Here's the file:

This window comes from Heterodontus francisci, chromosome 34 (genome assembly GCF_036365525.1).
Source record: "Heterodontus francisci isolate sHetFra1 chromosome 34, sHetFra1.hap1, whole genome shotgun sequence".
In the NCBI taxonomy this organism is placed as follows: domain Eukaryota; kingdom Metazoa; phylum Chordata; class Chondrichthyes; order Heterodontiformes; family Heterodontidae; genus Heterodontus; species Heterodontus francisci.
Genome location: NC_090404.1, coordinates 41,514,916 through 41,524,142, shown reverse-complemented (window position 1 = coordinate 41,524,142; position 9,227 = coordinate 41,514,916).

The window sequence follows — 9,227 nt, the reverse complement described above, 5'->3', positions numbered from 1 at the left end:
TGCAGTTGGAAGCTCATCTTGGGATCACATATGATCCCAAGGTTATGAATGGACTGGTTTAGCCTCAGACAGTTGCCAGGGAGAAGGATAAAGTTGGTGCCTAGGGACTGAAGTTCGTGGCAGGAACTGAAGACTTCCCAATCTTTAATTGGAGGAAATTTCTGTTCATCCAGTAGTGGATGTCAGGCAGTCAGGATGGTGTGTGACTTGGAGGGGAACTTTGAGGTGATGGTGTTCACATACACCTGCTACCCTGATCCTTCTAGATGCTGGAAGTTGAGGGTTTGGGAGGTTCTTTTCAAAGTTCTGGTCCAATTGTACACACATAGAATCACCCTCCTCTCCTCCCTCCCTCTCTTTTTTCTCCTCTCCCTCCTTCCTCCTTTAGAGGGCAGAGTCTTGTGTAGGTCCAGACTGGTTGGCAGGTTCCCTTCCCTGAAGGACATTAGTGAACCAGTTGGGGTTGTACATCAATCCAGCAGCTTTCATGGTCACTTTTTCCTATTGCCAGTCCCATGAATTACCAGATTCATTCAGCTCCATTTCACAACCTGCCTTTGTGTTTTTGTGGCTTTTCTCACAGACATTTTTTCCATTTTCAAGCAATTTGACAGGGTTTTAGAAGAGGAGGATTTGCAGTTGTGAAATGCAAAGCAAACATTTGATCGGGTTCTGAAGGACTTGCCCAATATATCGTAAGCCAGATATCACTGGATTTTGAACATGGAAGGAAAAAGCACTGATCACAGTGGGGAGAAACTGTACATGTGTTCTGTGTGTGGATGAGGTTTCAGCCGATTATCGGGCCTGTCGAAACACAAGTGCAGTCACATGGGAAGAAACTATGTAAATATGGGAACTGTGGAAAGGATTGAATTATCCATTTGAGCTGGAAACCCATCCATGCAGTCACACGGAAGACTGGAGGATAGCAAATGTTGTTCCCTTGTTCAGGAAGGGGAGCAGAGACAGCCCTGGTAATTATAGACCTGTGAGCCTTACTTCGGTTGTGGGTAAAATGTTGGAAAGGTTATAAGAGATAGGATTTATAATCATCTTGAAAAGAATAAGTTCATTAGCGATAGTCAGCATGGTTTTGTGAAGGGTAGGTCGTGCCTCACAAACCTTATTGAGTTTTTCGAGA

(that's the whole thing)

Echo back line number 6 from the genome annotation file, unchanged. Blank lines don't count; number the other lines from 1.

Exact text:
TGCAGTTGGAAGCTCATCTTGGGATCACATATGATCCCAAGGTTATGAATGGACTGGTTTAGCCTCAGACAGTTGCCAGGGAGAAGGATAAAGTTGGTGCCTAGGGACTGAAGTTCGTGGCAGGAACTGAAGACTTCCCAATCTTTAATTGGAGGAAATTTCTGTTCATCCAGTAGTGGATGTCAGGCAGTCAGGATGGTGTGTGACTTGGAGGGGAACTTTGAGGTGATGGTGTTCACATACACCTGCTACCCTGATCCTTCTAGATGCTGGAAGTTGAGGGTTTGGGAGGTTCTTTTCAAAGTTCTGGTCCAATTGTACACACATAGAATCACCCTCCTCTCCTCCCTCCCTCTCTTTTTTCTCCTCTCCCTCCTTCCTCCTTTAGAGGGCAGAGTCTTGTGTAGGTCCAGACTGGTTGGCAGGTTCCCTTCCCTGAAGGACATTAGTGAACCAGTTGGGGTTGTACATCAATCCAGCAGCTTTCATGGTCACTTTTTCCTATTGCCAGTCCCATGAATTACCAGATTCATTCAGCTCCATTTCACAACCTGCCTTTGTGTTTTTGTGGCTTTTCTCACAGACATTTTTTCCATTTTCAAGCAATTTGACAGGGTTTTAGAAGAGGAGGATTTGCAGTTGTGAAATGCAAAGCAAACATTTGATCGGGTTCTGAAGGACTTGCCCAATATATCGTAAGCCAGATATCACTGGATTTTGAACATGGAAGGAAAAAGCACTGATCACAGTGGGGAGAAACTGTACATGTGTTCTGTGTGTGGATGAGGTTTCAGCCGATTATCGGGCCTGTCGAAACACAAGTGCAGTCACATGGGAAGAAACTATGTAAATATGGGAACTGTGGAAAGGATTGAATTATCCATTTGAGCTGGAAACCCATCCATGCAGTCACACGGAAGACTGGAGGATAGCAAATGTTGTTCCCTTGTTCAGGAAGGGGAGCAGAGACAGCCCTGGTAATTATAGACCTGTGAGCCTTACTTCGGTTGTGGGTAAAATGTTGGAAAGGTTATAAGAGATAGGATTTATAATCATCTTGAAAAGAATAAGTTCATTAGCGATAGTCAGCATGGTTTTGTGAAGGGTAGGTCGTGCCTCACAAACCTTATTGAGTTTTTCGAGA